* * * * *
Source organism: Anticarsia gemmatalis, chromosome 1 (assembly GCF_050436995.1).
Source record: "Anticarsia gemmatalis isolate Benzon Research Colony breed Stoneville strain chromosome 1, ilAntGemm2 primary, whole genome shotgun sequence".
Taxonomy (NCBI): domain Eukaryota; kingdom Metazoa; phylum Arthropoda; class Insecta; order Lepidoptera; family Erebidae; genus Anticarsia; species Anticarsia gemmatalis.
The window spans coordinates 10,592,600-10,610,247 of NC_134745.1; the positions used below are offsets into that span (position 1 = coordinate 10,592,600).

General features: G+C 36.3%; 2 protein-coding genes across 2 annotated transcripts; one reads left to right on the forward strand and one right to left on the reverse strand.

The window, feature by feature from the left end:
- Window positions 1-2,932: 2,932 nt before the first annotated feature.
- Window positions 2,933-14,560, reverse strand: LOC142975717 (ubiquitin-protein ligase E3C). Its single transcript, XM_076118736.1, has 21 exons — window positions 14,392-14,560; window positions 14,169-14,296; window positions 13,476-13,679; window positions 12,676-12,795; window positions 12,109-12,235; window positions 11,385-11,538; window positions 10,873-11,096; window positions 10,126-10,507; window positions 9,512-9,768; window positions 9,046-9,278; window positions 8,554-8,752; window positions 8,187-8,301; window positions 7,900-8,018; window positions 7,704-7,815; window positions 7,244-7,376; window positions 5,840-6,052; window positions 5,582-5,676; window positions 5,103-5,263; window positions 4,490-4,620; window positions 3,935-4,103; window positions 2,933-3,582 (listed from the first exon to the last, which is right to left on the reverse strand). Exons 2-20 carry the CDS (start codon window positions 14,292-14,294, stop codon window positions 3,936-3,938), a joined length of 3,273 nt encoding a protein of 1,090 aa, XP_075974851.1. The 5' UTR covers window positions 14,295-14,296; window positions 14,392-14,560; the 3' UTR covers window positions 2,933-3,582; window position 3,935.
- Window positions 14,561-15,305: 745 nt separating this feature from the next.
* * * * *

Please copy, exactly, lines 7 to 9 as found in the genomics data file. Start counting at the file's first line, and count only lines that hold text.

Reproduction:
- Window positions 1-2,932: 2,932 nt before the first annotated feature.
- Window positions 2,933-14,560, reverse strand: LOC142975717 (ubiquitin-protein ligase E3C). Its single transcript, XM_076118736.1, has 21 exons — window positions 14,392-14,560; window positions 14,169-14,296; window positions 13,476-13,679; window positions 12,676-12,795; window positions 12,109-12,235; window positions 11,385-11,538; window positions 10,873-11,096; window positions 10,126-10,507; window positions 9,512-9,768; window positions 9,046-9,278; window positions 8,554-8,752; window positions 8,187-8,301; window positions 7,900-8,018; window positions 7,704-7,815; window positions 7,244-7,376; window positions 5,840-6,052; window positions 5,582-5,676; window positions 5,103-5,263; window positions 4,490-4,620; window positions 3,935-4,103; window positions 2,933-3,582 (listed from the first exon to the last, which is right to left on the reverse strand). Exons 2-20 carry the CDS (start codon window positions 14,292-14,294, stop codon window positions 3,936-3,938), a joined length of 3,273 nt encoding a protein of 1,090 aa, XP_075974851.1. The 5' UTR covers window positions 14,295-14,296; window positions 14,392-14,560; the 3' UTR covers window positions 2,933-3,582; window position 3,935.
- Window positions 14,561-15,305: 745 nt separating this feature from the next.